It is also the result of the complex legal framework that governs the rights of minor league players. In Federal Baseball Club v. National League in 1922, the Supreme Court exempted the MLB from the Sherman Act, effectively permitting it to monopolize professional baseball. The league’s uniform player contract states that teams control the rights of players for up to seven years in both the minor and major leagues, so – because of the antitrust exemption – a player cannot play baseball professionally until his contract expires if he decides to stop playing before the seven years elapse. Free-agent rights have been collectively bargained between the MLB and MLBPA, yet the Curt Flood Act of 1998, which amended the Clayton Act to include major league players under federal antitrust law, explicitly excludes minor leaguers, thereby preventing them from gaining free agency before seven years of service, greatly limiting their individual bargaining power and effectively shackling them to the system.

But there are rumblings that this situation may not be tenable for long: Although the Supreme Court declined to hear a case in 2018 in which minor league players claimed that the MLB violated antitrust laws and colluded to suppress their salaries, Justice Gorsuch, in NCAA v. Alston, questioned the legal status of the MLB’s antitrust exemption, and even Justice Kavanaugh recognized that collective bargaining may be a better option for minor league players than legislation and litigation. Many players, too, are recognizing that organization and collective bargaining might be the only way to secure a decent standard of living for themselves and their teammates.

In other news, SAG-AFTRA announced that it has ratified a new collective bargaining agreement with NPR. The new nationwide contract, which covers more than 500 NPR staff members, including reporters, editors, researchers, producers, and announcers, includes 2.5% annual pay raises, 20 weeks of paid parental leave, and numerous commitments to equity, diversity, transparency, and inclusion. 98.7% of covered SAF-AFTRA members voted to ratify the agreement, and, if approved by the union’s executive committee later this month, it will take effect retroactively to October 1.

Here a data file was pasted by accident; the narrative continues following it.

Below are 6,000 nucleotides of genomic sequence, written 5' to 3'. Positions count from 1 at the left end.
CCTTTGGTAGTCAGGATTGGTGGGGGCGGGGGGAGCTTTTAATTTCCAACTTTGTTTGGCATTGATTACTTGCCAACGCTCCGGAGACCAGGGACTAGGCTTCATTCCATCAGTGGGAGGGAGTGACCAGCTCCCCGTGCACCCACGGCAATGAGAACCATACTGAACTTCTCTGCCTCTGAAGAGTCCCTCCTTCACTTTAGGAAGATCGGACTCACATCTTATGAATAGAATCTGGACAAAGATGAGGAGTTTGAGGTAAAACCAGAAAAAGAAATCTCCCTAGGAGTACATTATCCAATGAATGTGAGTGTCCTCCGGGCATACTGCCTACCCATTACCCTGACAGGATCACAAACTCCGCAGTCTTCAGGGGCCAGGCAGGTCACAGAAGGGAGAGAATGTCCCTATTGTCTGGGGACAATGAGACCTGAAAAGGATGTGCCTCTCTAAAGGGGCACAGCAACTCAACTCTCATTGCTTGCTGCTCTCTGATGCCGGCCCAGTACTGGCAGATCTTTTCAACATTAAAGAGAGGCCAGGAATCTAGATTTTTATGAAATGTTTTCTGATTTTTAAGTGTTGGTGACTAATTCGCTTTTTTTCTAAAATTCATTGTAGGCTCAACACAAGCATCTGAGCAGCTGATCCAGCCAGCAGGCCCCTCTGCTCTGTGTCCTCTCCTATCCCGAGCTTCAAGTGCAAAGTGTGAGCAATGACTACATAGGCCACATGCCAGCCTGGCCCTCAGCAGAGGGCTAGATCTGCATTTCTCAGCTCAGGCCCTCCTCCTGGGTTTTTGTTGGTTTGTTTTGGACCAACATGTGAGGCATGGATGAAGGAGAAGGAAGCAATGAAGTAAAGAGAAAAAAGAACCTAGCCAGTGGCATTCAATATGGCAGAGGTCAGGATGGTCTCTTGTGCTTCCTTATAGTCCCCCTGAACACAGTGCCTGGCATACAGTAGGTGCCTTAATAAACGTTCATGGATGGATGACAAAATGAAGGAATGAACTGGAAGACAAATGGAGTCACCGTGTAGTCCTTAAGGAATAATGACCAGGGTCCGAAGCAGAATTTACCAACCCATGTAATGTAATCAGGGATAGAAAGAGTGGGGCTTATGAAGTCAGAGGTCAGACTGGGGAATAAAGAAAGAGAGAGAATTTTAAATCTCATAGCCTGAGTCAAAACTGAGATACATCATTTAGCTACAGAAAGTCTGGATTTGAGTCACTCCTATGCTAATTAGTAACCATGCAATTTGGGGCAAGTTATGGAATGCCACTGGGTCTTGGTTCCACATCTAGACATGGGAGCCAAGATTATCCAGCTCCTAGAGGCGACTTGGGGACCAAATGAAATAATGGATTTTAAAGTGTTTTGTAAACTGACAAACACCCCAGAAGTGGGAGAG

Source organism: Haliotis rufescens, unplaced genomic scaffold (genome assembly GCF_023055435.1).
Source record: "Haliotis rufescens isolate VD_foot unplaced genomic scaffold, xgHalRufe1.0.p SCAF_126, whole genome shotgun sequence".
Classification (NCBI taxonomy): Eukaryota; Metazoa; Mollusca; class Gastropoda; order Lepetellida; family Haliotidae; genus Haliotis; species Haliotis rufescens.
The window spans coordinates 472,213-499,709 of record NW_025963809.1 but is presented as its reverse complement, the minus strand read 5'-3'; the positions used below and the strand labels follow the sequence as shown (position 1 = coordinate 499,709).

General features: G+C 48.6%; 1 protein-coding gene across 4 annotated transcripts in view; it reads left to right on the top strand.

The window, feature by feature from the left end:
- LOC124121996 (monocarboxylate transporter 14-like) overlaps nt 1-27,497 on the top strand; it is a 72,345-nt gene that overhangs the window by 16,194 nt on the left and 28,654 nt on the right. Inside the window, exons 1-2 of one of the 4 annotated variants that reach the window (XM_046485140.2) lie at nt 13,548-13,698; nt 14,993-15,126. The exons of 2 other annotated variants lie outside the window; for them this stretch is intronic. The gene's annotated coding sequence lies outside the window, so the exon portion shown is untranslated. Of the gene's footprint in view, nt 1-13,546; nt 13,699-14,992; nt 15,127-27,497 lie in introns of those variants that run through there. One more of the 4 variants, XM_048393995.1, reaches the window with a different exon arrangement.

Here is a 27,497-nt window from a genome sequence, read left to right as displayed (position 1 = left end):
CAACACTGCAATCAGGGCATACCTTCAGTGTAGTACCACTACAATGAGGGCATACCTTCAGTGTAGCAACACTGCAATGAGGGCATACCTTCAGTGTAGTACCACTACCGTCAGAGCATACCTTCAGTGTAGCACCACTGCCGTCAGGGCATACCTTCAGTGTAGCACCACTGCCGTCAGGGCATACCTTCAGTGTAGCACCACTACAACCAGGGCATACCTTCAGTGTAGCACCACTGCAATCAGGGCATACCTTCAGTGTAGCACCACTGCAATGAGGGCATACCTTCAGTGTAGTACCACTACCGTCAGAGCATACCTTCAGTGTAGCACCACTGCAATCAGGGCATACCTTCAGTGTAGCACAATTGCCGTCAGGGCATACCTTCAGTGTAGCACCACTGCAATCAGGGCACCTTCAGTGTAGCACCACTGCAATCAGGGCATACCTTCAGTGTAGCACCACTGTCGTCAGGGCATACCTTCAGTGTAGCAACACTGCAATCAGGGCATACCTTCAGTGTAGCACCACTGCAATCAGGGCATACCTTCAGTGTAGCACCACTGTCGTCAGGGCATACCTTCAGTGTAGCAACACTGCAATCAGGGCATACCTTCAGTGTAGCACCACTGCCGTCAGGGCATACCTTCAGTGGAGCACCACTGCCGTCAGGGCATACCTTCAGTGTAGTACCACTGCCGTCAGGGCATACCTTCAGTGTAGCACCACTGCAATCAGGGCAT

In Hollywood, however, as Hannah wrote for OnLabor on Friday, more than 60,000 behind-the-scenes workers began casting their ballots in a strike authorization vote on Friday. If the workers, who belong to the International Alliance of Theatrical Stage Employees (IATSE) and the Alliance of Motion Picture and Television Producers (AMPTP) vote to strike, it could lead to the film industry’s biggest disruption since the World War II era. Months of bargaining have stalled between the unions and film and television producers, and the workers are negotiating primarily for better working conditions, such as longer breaks, greater time between shifts, shorter workdays, and higher pay for its lowest-paid members and fair compensation for crews working on shows for online streaming services, which typically involves a complicated and exploitative pay scheme. Numerous Hollywood stars have offered their support to the workers, who have until tonight to cast their votes. The union requires that 75% of members vote “yes” for a strike to be authorized, and the results are expected to be announced tomorrow.

If the IATSE and AMPTP workers do vote to go on strike, they would be joining a legion of tens of thousands of other workers who could do the same in the coming weeks, as the Guardian noted on Friday, in what could be the most significant surge of labor activism since the teacher strikes in 2018 and 2019. We as a nation are, it appears, officially entering a strike wave. For a lengthier description of the workers who could be authorizing strikes this month – spanning a wide range of industries, from healthcare to public transit to coal mining to academia (including graduate students here at Harvard) – visit the piece published in the Guardian. That the labor unrest is unfolding amid the backdrop of a resurging pandemic and lagging economic recovery – and, of course, the increasing inequality these have occasioned – is no surprise. In any event, the rest of the year is poised to be one pregnant with opportunity for the labor movement – and a perfect opportunity for the self-described “most pro-union president ever” to take action. Whether he will choose to do so, however, remains to be seen.